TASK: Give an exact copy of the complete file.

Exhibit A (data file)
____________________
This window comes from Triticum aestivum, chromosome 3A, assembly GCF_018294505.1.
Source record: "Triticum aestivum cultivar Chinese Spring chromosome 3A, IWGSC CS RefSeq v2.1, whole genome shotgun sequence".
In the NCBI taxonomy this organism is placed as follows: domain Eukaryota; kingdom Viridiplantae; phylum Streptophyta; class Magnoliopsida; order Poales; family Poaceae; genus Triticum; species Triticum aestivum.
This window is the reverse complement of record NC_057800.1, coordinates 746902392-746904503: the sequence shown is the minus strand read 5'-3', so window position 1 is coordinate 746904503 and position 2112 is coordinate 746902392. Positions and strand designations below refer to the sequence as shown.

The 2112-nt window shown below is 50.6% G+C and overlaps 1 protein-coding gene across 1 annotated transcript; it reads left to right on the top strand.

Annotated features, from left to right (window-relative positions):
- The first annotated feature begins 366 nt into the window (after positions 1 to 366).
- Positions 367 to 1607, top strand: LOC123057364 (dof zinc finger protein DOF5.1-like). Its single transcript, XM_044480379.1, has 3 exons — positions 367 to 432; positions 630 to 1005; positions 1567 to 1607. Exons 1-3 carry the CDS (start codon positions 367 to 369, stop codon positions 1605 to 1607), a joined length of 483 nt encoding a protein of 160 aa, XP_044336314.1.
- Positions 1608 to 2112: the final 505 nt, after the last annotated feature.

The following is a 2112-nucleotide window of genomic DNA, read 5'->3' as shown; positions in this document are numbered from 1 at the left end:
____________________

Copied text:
This window comes from Triticum aestivum, chromosome 3A, assembly GCF_018294505.1.
Source record: "Triticum aestivum cultivar Chinese Spring chromosome 3A, IWGSC CS RefSeq v2.1, whole genome shotgun sequence".
In the NCBI taxonomy this organism is placed as follows: domain Eukaryota; kingdom Viridiplantae; phylum Streptophyta; class Magnoliopsida; order Poales; family Poaceae; genus Triticum; species Triticum aestivum.
This window is the reverse complement of record NC_057800.1, coordinates 746902392-746904503: the sequence shown is the minus strand read 5'-3', so window position 1 is coordinate 746904503 and position 2112 is coordinate 746902392. Positions and strand designations below refer to the sequence as shown.

The 2112-nt window shown below is 50.6% G+C and overlaps 1 protein-coding gene across 1 annotated transcript; it reads left to right on the top strand.

Annotated features, from left to right (window-relative positions):
- The first annotated feature begins 366 nt into the window (after positions 1 to 366).
- Positions 367 to 1607, top strand: LOC123057364 (dof zinc finger protein DOF5.1-like). Its single transcript, XM_044480379.1, has 3 exons — positions 367 to 432; positions 630 to 1005; positions 1567 to 1607. Exons 1-3 carry the CDS (start codon positions 367 to 369, stop codon positions 1605 to 1607), a joined length of 483 nt encoding a protein of 160 aa, XP_044336314.1.
- Positions 1608 to 2112: the final 505 nt, after the last annotated feature.

The following is a 2112-nucleotide window of genomic DNA, read 5'->3' as shown; positions in this document are numbered from 1 at the left end: